“What is interesting about the way he works is that it is in part an investigation, but completely at the mercy of his own personal interaction with what unfolds,” says George Georgiou, who was one of the Turkish photographer’s teachers on a year-long workshop run by the International Summer School of Photography, along with his partner Vanessa Winship. “There is an element of accident in his photography that he totally embraces.”
In his work, Gökçeer will intuitively switch materials and techniques to allow, as Georgiou puts it, “interference to surface on the image”. This accidental element is evident in Tangle, in which a fictional investigation into a murder develops as a stream of consciousness in a series of images that take us into the psychological Badlands of Central Anatolia.
The story unfolds from a murder mystery that begins when a woman goes missing. After three days, her body is found in a pit of snow, her death said to be the result of a love affair with a genie. But Gökçeer worked out that the ‘spiritual genie’ was a ruse to keep secret what had really happened – a secret that would shame the community, and possibly result in the punishment of the woman’s actual murderers.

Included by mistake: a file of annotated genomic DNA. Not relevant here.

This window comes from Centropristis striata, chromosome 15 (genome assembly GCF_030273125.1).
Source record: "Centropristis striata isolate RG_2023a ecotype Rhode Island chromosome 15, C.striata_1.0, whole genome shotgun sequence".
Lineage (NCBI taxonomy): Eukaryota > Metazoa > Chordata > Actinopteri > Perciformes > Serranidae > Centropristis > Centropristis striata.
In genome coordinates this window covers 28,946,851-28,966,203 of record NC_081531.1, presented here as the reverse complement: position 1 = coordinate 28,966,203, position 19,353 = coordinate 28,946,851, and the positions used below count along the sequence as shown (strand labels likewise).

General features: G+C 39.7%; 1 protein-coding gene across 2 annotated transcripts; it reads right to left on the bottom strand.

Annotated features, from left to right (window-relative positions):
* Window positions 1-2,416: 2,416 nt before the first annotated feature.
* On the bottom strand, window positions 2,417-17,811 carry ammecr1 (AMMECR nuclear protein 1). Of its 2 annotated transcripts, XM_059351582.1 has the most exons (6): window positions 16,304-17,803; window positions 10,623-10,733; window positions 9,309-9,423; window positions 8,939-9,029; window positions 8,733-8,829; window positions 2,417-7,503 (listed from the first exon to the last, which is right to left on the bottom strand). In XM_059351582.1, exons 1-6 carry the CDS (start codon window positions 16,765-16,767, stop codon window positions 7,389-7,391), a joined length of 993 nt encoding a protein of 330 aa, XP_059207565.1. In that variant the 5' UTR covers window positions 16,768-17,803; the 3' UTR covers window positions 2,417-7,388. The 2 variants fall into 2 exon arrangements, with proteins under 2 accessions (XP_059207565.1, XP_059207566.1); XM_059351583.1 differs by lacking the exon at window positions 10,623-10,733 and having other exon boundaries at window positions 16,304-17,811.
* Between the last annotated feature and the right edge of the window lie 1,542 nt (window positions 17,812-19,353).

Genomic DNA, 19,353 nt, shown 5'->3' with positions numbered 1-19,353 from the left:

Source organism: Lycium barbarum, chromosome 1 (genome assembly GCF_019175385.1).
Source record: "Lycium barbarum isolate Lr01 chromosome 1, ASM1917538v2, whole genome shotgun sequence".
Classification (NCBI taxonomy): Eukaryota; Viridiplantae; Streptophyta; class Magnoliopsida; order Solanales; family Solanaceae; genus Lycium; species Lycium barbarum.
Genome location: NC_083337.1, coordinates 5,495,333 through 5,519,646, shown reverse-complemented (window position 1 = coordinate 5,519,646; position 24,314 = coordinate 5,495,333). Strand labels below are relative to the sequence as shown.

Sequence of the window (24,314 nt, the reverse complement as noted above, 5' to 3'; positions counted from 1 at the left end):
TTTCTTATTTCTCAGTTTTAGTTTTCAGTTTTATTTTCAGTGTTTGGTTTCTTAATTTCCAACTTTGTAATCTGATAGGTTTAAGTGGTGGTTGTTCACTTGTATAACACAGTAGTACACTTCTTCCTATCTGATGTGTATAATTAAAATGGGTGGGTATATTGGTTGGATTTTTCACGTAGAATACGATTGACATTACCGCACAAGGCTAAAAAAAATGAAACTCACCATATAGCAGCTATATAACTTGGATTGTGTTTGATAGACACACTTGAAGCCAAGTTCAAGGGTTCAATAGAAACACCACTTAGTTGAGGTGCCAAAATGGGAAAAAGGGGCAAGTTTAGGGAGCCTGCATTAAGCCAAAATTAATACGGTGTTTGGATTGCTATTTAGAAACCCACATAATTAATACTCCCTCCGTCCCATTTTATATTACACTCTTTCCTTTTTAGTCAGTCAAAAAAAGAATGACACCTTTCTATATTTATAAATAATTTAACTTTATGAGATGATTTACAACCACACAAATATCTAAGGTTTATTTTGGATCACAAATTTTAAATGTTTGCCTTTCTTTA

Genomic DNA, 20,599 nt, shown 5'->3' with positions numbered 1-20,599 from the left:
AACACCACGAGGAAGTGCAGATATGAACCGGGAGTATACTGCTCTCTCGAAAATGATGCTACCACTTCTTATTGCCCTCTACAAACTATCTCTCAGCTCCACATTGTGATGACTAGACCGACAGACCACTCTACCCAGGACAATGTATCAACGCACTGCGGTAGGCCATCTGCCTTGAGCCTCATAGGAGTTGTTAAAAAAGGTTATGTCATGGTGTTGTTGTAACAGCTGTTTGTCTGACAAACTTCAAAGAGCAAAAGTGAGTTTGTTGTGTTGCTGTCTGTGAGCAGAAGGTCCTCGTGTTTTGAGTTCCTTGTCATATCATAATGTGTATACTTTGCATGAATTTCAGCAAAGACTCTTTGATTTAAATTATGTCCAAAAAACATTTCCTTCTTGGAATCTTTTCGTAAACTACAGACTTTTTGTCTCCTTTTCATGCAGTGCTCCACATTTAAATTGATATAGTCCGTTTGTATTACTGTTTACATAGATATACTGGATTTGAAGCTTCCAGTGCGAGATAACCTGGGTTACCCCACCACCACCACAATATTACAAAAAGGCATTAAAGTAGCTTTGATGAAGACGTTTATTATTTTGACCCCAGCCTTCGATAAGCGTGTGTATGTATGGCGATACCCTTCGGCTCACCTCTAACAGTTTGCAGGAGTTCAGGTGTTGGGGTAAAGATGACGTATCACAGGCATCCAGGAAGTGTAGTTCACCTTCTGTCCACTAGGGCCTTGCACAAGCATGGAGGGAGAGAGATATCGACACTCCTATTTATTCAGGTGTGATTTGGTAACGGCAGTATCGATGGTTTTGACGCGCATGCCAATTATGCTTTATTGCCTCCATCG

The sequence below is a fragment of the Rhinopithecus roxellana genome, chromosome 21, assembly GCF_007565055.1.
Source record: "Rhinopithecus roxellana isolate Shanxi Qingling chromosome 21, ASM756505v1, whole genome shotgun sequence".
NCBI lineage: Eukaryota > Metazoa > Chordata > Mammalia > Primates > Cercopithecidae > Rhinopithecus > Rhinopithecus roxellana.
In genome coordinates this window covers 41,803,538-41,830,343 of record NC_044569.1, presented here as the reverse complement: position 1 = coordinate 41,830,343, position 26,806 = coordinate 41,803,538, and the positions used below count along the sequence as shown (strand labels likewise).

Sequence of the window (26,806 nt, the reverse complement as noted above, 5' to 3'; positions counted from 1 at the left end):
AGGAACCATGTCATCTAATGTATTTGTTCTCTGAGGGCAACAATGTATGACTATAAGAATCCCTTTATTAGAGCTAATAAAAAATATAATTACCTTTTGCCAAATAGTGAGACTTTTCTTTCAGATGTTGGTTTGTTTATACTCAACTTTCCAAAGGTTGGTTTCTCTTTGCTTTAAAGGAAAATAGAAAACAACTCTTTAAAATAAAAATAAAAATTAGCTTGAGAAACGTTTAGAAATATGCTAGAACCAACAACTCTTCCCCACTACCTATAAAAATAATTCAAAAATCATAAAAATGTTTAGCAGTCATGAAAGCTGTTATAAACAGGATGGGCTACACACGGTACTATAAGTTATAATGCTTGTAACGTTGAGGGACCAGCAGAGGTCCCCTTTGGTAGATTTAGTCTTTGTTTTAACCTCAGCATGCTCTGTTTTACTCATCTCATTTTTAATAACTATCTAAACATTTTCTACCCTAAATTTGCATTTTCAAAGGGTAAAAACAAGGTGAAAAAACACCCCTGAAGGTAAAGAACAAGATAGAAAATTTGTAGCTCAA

As it says in an introduction to Tangle: “It seemed as if everyone knew of the crime, but to maintain the community’s dignity it was wrapped in mystique to obscure what needed to stay concealed in the dark.” Gökçeer had planned to explore the culture and geography of Central Anatolia, but upon hearing this murder story he soon found himself tangled in a web of intrigue.
And intrigue is precisely what he photographs in Tangle. The project starts with a simple landscape; we see what appears to be a dried-up lake, its bed cracked; only a few patches of dampness remain. Gökçeer moves from landscape into villages – isolated dwellings covered in a blanket of snow, places where dark things happen, where everyone knows the secrets that must remain forever hidden.
Black-and-white goes to colour, prints are ripped and scratched. As Gökçeer continues his investigations, people appear out of cars, with their backs turned. We see what looks like a mortuary slab. Male prowess looms large in the series – in the cafes, on the street. A man raises his middle finger at Gökçeer, another is on a prayer mat, praying to Allah, perhaps for guidance or forgiveness.
Tangle is more about a mood than an explanation – an examination of what lies beneath the genie stories. “His work attempts to recreate and respond to his experience,” says Winship. “Sometimes he turns the camera on himself, sometimes he approaches themes and subjects that are apparently intangible, often complex, and difficult to grapple with photographically.”
Find more of Cemil’s work here.
First published in the January 2014 issue. You can buy the issue here.